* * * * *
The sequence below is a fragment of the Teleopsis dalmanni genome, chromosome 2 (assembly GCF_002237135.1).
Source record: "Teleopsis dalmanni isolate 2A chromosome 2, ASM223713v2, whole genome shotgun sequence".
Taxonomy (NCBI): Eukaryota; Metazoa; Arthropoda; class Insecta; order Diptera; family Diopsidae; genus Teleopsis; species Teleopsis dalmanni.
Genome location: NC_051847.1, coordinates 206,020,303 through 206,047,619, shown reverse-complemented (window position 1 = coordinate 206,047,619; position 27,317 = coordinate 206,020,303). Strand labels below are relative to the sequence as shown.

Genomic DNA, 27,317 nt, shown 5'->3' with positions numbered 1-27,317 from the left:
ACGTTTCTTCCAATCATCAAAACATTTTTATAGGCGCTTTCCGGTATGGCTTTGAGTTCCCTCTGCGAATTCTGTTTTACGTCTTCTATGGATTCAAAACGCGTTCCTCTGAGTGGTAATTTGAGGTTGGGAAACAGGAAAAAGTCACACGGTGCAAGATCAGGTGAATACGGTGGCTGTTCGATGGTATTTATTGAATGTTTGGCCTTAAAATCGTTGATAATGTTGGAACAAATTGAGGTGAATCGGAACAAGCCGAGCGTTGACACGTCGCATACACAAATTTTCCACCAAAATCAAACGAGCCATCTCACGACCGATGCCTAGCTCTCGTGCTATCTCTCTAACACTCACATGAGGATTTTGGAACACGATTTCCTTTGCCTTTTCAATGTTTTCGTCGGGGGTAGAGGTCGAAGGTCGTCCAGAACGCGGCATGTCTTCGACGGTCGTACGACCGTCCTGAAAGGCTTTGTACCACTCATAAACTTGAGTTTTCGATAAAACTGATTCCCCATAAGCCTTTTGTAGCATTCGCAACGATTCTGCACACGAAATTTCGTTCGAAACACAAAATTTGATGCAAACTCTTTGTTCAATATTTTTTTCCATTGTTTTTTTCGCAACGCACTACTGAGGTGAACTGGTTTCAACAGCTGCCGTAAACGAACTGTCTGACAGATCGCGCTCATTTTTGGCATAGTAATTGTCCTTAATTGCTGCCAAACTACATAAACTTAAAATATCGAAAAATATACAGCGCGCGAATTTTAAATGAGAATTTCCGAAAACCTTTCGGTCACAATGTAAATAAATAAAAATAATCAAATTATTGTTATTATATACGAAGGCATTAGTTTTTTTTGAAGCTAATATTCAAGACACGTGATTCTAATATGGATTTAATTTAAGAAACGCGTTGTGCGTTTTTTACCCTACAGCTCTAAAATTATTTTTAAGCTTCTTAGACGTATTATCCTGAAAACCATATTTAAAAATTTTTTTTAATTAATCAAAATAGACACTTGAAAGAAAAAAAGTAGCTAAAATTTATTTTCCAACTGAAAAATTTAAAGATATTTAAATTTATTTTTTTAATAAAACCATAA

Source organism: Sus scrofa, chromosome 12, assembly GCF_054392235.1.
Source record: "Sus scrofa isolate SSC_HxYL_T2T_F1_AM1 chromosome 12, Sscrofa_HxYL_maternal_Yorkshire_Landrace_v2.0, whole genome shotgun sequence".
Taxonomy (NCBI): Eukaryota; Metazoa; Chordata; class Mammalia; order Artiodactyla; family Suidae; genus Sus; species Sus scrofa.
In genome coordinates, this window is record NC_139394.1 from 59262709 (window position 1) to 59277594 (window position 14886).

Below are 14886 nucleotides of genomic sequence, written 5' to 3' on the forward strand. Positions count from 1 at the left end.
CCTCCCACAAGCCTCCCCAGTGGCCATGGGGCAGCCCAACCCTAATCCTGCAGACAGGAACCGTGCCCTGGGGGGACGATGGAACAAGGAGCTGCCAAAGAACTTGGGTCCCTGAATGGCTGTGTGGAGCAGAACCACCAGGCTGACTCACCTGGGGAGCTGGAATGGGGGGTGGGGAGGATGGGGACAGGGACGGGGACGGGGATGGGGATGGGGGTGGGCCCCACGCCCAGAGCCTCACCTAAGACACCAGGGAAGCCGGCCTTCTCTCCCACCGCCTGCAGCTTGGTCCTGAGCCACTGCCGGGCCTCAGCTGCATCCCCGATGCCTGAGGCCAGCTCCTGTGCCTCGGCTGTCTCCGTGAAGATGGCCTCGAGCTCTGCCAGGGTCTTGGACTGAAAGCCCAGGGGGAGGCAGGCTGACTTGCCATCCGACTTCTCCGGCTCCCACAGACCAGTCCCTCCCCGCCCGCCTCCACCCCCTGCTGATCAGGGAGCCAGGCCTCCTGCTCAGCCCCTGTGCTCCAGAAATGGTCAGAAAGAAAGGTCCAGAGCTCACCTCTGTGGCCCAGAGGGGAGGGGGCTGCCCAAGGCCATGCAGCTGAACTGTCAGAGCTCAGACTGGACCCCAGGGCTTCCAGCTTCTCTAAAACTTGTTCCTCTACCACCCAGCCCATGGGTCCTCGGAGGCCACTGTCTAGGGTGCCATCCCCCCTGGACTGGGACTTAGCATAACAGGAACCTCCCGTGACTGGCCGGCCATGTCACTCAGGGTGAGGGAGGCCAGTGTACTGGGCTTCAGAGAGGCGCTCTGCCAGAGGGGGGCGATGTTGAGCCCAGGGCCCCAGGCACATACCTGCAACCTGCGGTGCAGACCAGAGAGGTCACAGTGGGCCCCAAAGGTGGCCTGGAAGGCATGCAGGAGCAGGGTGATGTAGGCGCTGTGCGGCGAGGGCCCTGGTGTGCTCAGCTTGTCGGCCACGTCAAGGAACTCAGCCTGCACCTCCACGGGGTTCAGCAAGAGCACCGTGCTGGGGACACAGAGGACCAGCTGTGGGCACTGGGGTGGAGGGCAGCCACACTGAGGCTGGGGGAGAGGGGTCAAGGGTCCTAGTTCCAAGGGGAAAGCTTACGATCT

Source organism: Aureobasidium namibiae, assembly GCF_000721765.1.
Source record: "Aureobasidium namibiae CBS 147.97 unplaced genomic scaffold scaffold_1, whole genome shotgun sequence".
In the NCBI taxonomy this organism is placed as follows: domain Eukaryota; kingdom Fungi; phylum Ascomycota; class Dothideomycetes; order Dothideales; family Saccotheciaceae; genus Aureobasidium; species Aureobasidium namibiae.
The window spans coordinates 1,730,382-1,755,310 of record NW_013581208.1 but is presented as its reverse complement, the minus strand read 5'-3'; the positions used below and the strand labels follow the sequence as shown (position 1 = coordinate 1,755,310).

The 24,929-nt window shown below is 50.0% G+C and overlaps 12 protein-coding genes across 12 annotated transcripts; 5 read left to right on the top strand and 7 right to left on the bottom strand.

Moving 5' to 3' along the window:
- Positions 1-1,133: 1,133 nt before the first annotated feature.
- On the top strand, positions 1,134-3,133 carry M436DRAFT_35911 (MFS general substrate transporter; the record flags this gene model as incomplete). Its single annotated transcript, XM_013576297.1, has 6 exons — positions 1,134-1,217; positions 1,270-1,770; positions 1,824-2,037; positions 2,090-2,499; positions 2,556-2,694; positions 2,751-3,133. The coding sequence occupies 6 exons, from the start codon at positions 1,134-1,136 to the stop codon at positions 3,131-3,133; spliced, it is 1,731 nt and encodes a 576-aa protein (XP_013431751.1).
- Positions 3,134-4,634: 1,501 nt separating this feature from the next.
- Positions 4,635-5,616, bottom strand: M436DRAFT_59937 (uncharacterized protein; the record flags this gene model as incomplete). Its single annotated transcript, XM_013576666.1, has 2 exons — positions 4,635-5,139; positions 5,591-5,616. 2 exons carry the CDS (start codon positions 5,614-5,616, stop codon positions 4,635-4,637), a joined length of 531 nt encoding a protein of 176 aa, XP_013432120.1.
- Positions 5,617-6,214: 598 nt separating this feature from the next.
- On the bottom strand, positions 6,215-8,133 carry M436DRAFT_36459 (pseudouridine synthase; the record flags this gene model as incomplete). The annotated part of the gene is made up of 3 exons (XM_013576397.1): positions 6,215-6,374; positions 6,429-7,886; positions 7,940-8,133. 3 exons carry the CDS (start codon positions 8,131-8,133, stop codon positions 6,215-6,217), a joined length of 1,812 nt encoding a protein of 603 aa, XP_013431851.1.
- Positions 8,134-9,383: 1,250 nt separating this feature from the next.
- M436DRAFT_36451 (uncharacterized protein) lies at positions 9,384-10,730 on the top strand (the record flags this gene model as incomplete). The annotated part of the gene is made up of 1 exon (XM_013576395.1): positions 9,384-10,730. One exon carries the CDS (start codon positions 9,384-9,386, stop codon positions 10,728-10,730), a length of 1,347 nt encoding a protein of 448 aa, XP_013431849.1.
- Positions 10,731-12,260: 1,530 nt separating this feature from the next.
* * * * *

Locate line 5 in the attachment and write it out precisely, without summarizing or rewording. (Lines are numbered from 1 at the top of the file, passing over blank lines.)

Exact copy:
Genomic DNA, 27,317 nt, shown 5'->3' with positions numbered 1-27,317 from the left: